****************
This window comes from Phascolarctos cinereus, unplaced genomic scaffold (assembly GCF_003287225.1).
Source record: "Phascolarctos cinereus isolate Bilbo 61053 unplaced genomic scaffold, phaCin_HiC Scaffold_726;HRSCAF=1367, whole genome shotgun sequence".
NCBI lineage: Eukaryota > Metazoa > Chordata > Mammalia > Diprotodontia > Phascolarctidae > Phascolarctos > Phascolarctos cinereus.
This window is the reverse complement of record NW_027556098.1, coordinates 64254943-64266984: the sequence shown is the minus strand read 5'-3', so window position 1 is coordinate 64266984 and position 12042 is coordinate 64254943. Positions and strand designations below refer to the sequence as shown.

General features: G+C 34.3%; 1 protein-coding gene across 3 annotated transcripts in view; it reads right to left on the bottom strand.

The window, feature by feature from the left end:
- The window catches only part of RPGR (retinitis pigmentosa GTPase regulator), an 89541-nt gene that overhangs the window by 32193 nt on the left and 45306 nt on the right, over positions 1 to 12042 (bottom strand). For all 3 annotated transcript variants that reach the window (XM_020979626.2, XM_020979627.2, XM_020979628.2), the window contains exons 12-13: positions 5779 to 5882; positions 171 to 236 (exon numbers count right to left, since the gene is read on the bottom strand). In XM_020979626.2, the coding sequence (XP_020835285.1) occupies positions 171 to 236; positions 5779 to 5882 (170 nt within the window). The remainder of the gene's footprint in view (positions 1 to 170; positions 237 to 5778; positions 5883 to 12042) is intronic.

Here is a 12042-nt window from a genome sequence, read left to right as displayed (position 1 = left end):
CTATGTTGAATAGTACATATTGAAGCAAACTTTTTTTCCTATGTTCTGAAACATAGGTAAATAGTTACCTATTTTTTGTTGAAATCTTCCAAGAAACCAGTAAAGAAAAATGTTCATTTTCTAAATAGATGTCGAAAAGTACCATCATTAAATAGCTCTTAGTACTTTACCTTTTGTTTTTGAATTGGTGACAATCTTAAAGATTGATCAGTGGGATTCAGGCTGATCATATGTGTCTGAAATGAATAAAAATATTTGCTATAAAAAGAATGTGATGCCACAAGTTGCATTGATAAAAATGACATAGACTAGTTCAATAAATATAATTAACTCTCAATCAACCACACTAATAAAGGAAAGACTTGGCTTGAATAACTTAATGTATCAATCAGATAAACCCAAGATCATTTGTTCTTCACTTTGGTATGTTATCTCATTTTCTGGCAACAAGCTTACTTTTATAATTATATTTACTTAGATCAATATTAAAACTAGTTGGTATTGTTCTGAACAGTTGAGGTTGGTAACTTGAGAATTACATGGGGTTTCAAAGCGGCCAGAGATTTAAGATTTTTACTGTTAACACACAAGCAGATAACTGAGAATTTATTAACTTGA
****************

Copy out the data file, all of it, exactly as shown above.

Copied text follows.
This window comes from Phascolarctos cinereus, unplaced genomic scaffold (assembly GCF_003287225.1).
Source record: "Phascolarctos cinereus isolate Bilbo 61053 unplaced genomic scaffold, phaCin_HiC Scaffold_726;HRSCAF=1367, whole genome shotgun sequence".
NCBI lineage: Eukaryota > Metazoa > Chordata > Mammalia > Diprotodontia > Phascolarctidae > Phascolarctos > Phascolarctos cinereus.
This window is the reverse complement of record NW_027556098.1, coordinates 64254943-64266984: the sequence shown is the minus strand read 5'-3', so window position 1 is coordinate 64266984 and position 12042 is coordinate 64254943. Positions and strand designations below refer to the sequence as shown.

General features: G+C 34.3%; 1 protein-coding gene across 3 annotated transcripts in view; it reads right to left on the bottom strand.

The window, feature by feature from the left end:
- The window catches only part of RPGR (retinitis pigmentosa GTPase regulator), an 89541-nt gene that overhangs the window by 32193 nt on the left and 45306 nt on the right, over positions 1 to 12042 (bottom strand). For all 3 annotated transcript variants that reach the window (XM_020979626.2, XM_020979627.2, XM_020979628.2), the window contains exons 12-13: positions 5779 to 5882; positions 171 to 236 (exon numbers count right to left, since the gene is read on the bottom strand). In XM_020979626.2, the coding sequence (XP_020835285.1) occupies positions 171 to 236; positions 5779 to 5882 (170 nt within the window). The remainder of the gene's footprint in view (positions 1 to 170; positions 237 to 5778; positions 5883 to 12042) is intronic.

Here is a 12042-nt window from a genome sequence, read left to right as displayed (position 1 = left end):
CTATGTTGAATAGTACATATTGAAGCAAACTTTTTTTCCTATGTTCTGAAACATAGGTAAATAGTTACCTATTTTTTGTTGAAATCTTCCAAGAAACCAGTAAAGAAAAATGTTCATTTTCTAAATAGATGTCGAAAAGTACCATCATTAAATAGCTCTTAGTACTTTACCTTTTGTTTTTGAATTGGTGACAATCTTAAAGATTGATCAGTGGGATTCAGGCTGATCATATGTGTCTGAAATGAATAAAAATATTTGCTATAAAAAGAATGTGATGCCACAAGTTGCATTGATAAAAATGACATAGACTAGTTCAATAAATATAATTAACTCTCAATCAACCACACTAATAAAGGAAAGACTTGGCTTGAATAACTTAATGTATCAATCAGATAAACCCAAGATCATTTGTTCTTCACTTTGGTATGTTATCTCATTTTCTGGCAACAAGCTTACTTTTATAATTATATTTACTTAGATCAATATTAAAACTAGTTGGTATTGTTCTGAACAGTTGAGGTTGGTAACTTGAGAATTACATGGGGTTTCAAAGCGGCCAGAGATTTAAGATTTTTACTGTTAACACACAAGCAGATAACTGAGAATTTATTAACTTGA